Delfica in New York

Michael Tsalka HomeIncredible – a year has rushed past since I last wrote a news item for this site. Not because it’s been a quiet year, rather the opposite, and there’s a lot of catching up to do.

It was about a year ago that I received a commission from the pianist Michael Tsalka for a new work. Michael’s varied career includes performing on a wide range of keyboard instruments and across all musical periods, and he’d heard my music played by Assi Karttunen at the Nordic Historical Keyboard Festival, of which he’s the joint director.

 

At the time I was re-reading the poems and prose of Gerard de Nerval, one of my favourite French authors. Nerval’s novella Sylvie was a work that fascinated Proust, who was influenced by its time bending narrative: it has a way of pulling the rug out from underneath one’s sense of novelistic chronology. In the novella, like real life, present time is an almost illusory experience; existence is a construct of memory, recall, and the fictions we unconsciously invent that go with them. As another writer observed (Kundera?) we forget most things, but those memories we consciously retain are continually transformed by our process of remembering.

NervalNerval’s poetry, and especially the Chimeras, create the same effects. The texts are dense, symbolic, and suggest multiple meanings that were probably never intended to be reconciled. In the poem Delfica autobiographical material is mixed with ancient story and ritual. Ovid is never far away.

This multiple-layering of images and ideas coincides with my own views on creating musical structures. If my music is regarded as tonal (a term that seems very ambiguous to me and that can be interpreted in differing ways) it’s because I use melody and harmony to create musical ‘images’ (passages, motifs, etc.) that are comprehensible and that contain emotion. The structure arises out of the juxtaposition of these sections, but without resolution.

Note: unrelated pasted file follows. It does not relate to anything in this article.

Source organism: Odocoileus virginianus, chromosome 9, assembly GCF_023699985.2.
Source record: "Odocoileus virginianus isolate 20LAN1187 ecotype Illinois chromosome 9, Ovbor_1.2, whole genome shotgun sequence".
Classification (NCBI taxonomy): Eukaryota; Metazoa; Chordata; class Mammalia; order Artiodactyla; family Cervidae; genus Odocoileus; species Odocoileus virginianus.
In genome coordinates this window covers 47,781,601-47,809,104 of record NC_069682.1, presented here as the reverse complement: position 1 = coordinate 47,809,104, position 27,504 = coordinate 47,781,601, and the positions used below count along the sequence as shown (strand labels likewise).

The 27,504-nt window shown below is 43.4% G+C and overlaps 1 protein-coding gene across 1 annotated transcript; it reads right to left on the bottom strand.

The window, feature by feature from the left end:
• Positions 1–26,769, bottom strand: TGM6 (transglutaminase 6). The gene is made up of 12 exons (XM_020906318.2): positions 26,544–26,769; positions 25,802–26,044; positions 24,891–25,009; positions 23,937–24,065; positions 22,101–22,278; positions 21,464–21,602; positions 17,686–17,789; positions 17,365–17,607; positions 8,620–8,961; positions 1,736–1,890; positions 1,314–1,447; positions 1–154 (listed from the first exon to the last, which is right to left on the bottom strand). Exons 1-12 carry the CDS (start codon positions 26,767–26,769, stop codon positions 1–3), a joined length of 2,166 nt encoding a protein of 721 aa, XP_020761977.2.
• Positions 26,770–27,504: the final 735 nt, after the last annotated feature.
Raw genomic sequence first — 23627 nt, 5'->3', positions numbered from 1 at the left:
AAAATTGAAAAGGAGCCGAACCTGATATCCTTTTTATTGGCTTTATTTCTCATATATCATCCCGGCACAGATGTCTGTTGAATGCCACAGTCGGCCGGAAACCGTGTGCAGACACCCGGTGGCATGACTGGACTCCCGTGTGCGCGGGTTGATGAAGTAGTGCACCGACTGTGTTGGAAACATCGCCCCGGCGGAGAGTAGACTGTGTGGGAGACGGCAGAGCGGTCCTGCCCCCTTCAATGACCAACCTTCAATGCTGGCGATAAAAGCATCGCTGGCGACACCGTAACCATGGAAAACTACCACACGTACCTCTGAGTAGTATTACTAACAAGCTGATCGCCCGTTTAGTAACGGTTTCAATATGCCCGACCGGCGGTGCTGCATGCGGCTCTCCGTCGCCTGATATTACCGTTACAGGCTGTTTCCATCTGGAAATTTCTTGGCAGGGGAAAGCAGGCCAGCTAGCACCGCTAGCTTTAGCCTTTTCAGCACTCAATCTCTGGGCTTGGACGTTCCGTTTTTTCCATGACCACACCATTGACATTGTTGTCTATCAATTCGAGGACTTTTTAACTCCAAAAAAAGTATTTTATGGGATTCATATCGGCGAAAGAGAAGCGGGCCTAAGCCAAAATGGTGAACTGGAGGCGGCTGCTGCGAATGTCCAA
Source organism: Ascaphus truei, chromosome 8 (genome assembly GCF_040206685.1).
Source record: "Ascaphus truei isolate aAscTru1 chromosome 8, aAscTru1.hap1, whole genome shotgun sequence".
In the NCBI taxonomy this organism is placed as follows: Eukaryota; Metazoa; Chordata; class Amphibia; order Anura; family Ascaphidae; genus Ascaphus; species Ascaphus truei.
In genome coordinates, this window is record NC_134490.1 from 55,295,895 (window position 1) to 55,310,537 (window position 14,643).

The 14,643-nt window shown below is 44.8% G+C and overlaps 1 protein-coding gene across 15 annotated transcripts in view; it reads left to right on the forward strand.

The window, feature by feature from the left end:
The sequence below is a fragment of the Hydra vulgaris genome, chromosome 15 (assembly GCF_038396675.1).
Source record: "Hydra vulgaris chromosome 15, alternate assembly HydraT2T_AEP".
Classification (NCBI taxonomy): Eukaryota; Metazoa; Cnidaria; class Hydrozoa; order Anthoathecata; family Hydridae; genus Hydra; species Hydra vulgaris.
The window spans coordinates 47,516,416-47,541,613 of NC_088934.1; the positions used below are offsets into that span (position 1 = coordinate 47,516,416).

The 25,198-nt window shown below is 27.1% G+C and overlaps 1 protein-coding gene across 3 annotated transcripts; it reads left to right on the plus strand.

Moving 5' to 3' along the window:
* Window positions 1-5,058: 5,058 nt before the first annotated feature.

A couple of years earlier I’d written a series of short easy graded piano pieces called Sound Sketches and in the third book there’s a piece called Delphi which was an evocation of the ancient temple, depicted in an innocent and simple manner. I inserted this piece (in a modified form) into Delfica, constructing a ‘piece within a piece’. Despite some small echoes between the two layers of the music the sections are essentially separate and each dreams its own world: the small childlike music contained inside the larger and more complex work.

There was no intended meaning behind this structure, it’s an exploration of the effect produced by the contact of different visions. Two worlds gazing at each other. Which is fiction and which is truth?

This complication of the experience we quaintly call ‘reality’ is something that occupied Nerval, until he took his own life. His poetry and prose stand as a reminder of that strange relationship we have between the present and the past.

Delfica will be premiered by Michael Tsalka in New York on the 16th March.

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